Business control functions — operational teams with a primary focus on risks, controls and compliance — are growing rapidly in the financial services industry, with the number of full-time-equivalent employees more than doubling at some large financial institutions every year since 2014.
It’s part of a trend toward a flatter, more agile risk management philosophy. Applying the taxonomy of the three lines of defense, business control functions have assumed the position of line “one-and-a-half,” identifying and remediating critical risk and compliance issues and bridging the gap between the operational responsibilities of customer engagement and second-line risk and compliance oversight responsibilities.
A recent Protiviti survey of business risk and control functions sheds light on how financial institutions are establishing these teams and how the functions are evolving.
Business control functions are established in a variety of ways, but generally share three common objectives:
- Alignment — To effectively manage risk, the operations, risk management and control groups need to be speaking the same language. Business control groups align business needs with enterprise objectives (including risk appetite, compliance, standards and expectations) to control risk “where the tire meets the road.”
- Automation — While this is, technically, process improvement and not a philosophical realignment, the rapid development of robotics and advanced analytic tools provide new ways to design and embed efficient controls and risk reporting while maintaining business agility. A lot of the growth we’ve seen in business control function resources comes from the need for people to conduct control testing. Once a control has been automated it becomes possible to automate the testing of that control, allowing organizations to accomplish more with fewer resources.
- Customer focus — Business control functions play a crucial role in providing both risk and compliance insights to first-line partners, working with second and third lines of defense (risk management and internal audit) and ensuring that risk management enables customer-centric processes and well-designed and managed products and services. This is an important differentiator of the function.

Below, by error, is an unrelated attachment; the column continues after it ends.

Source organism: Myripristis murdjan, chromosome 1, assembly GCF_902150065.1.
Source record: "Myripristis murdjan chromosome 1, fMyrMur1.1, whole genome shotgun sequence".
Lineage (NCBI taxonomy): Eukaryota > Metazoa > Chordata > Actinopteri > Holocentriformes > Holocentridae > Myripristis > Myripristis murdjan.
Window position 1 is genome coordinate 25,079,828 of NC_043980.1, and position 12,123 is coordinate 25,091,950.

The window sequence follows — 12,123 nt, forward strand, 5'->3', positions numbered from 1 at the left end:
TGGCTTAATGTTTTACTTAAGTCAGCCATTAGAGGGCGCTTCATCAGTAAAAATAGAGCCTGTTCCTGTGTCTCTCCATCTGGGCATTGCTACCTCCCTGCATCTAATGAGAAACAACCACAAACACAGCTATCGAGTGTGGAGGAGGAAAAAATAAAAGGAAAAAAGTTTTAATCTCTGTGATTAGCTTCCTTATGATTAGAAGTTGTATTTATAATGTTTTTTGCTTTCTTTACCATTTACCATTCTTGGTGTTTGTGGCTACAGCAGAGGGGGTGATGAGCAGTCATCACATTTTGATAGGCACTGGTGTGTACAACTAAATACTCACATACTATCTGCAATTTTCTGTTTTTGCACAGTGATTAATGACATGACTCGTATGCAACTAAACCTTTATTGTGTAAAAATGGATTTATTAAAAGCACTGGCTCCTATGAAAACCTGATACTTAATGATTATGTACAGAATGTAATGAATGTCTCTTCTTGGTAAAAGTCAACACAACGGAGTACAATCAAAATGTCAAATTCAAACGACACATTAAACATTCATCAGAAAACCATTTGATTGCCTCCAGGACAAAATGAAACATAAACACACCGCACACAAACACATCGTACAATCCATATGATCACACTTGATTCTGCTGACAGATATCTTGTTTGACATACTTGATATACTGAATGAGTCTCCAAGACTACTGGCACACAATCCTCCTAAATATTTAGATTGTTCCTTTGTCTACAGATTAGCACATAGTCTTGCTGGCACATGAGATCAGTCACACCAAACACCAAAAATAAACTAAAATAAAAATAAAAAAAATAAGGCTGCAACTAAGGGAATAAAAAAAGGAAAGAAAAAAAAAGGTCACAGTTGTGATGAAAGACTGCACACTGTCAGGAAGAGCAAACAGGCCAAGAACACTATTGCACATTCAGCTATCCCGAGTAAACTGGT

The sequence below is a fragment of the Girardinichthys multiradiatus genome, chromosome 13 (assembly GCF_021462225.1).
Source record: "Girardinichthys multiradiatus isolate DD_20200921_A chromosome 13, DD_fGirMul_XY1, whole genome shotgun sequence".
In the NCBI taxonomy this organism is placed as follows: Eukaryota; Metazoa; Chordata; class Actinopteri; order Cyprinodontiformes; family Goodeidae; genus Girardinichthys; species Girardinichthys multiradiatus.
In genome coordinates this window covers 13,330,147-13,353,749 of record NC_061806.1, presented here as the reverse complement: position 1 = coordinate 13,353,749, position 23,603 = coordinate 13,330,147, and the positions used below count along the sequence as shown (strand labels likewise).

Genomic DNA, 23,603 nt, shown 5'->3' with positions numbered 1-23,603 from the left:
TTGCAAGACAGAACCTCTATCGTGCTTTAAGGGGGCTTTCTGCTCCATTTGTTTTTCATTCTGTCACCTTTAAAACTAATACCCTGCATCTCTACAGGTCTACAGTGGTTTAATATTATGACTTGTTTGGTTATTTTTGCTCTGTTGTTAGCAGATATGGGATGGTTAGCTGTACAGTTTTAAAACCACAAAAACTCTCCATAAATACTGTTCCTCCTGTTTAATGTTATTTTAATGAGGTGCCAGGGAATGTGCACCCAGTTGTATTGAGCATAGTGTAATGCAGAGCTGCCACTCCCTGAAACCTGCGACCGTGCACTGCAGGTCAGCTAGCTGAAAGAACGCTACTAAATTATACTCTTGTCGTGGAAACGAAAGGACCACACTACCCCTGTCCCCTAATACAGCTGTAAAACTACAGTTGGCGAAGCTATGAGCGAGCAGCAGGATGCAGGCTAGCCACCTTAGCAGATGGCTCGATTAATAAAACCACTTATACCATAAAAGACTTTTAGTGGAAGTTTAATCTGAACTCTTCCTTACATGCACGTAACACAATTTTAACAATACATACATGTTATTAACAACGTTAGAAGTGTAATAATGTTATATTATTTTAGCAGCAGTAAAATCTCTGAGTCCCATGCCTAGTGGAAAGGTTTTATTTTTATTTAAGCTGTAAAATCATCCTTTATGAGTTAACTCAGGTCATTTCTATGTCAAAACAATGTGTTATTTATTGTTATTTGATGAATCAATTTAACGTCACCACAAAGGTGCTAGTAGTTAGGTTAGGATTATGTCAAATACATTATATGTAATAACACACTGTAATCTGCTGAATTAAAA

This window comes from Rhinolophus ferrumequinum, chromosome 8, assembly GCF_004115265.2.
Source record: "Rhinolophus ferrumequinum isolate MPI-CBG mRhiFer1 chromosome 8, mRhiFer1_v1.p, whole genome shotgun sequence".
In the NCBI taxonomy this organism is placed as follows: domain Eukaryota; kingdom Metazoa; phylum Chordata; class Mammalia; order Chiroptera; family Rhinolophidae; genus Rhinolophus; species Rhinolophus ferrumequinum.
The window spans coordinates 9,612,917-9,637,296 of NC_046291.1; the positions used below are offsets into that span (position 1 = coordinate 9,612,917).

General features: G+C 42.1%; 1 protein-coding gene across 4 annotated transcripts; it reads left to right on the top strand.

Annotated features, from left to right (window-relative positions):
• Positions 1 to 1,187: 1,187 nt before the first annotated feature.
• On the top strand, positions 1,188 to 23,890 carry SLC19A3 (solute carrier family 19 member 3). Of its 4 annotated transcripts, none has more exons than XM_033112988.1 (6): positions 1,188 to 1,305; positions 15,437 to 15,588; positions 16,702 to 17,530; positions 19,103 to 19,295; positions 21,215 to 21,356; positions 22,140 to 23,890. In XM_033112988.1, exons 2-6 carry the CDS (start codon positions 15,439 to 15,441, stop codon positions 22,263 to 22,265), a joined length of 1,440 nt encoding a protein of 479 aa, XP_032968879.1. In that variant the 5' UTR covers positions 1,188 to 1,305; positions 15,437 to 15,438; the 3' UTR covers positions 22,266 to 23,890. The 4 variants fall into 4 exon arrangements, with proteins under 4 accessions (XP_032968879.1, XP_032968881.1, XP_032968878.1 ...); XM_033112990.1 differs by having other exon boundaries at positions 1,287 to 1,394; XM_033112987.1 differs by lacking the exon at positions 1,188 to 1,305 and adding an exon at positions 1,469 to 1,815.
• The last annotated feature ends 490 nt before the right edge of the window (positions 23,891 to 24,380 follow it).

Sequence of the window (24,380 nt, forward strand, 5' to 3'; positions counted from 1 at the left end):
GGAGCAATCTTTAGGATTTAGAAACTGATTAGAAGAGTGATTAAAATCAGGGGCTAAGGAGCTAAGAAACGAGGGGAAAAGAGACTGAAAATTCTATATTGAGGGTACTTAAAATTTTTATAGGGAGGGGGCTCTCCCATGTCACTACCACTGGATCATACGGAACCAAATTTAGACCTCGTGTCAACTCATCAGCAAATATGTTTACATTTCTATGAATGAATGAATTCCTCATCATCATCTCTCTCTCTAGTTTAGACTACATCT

What Does a Business Control Function Look Like?
The concept of line “one-and-a-half” is relatively new — developing over the past three to five years. The function is evolving, with business control function teams at some large institutions increasing from a couple of hundred full-time employees to several thousand.
According to Protiviti’s survey, most business control functions are decentralized, with central oversight. This fosters close relationships with business leaders, while utilizing a common set of enterprise standards and tools.
To date, most business control functions have served primarily in traditional risk management roles — designing and embedding controls into business units, and supporting business units in adhering to operational risk and compliance standards. A little more than half (57 percent) document and track risks, controls and issues in GRC or similar tools and produce risk and control reports. A significant portion (43 percent) actually test controls performed by business units.
As the role becomes more agile, we expect the business control functions to take on more strategic responsibilities, including consulting on key business decisions — such as identifying the “right” controls and ways to rationalize the control process to increase efficiency — and taking the lead on remediation efforts when issues are identified.
Given the hybrid nature of this role, finding people with the right skillset can be a challenge. Operations people often tend to see their jobs as primarily bringing in customers and selling products and services. And risk and audit specialists may not be attuned to the needs of customers.
An ideal candidate either possesses, or can be trained to have, a working knowledge of complex rules and regulations, an understanding of the principles of risk and control, and a passion for customer satisfaction. Business control function leaders must find ways to embed flexible controls, tests, compliance and reporting mechanisms into an increasingly agile operating environment driven by the increasing customer demand for new tech-enabled products and services.
Experience so far suggests that given the heavy risk and controls emphasis, it might be most expedient to acclimate second- and third-line personnel to being more customer-centric, rather than training operational personnel in all of the nuances of risk and control regimens. That said, the risk acumen of many front-line resources and those who are designing processes, products and services and communicating with customers needs to improve.
Business control functions serve an increasingly important role in the financial services industry by aligning risk management with the customer-centric goals of operations. By bringing risk and control functions closer to operations and designing controls into agile business processes and digital solutions, financial institutions can accomplish more with fewer resources. Financial institutions can then deliver a better customer experience and manage risk more effectively at the speed of change.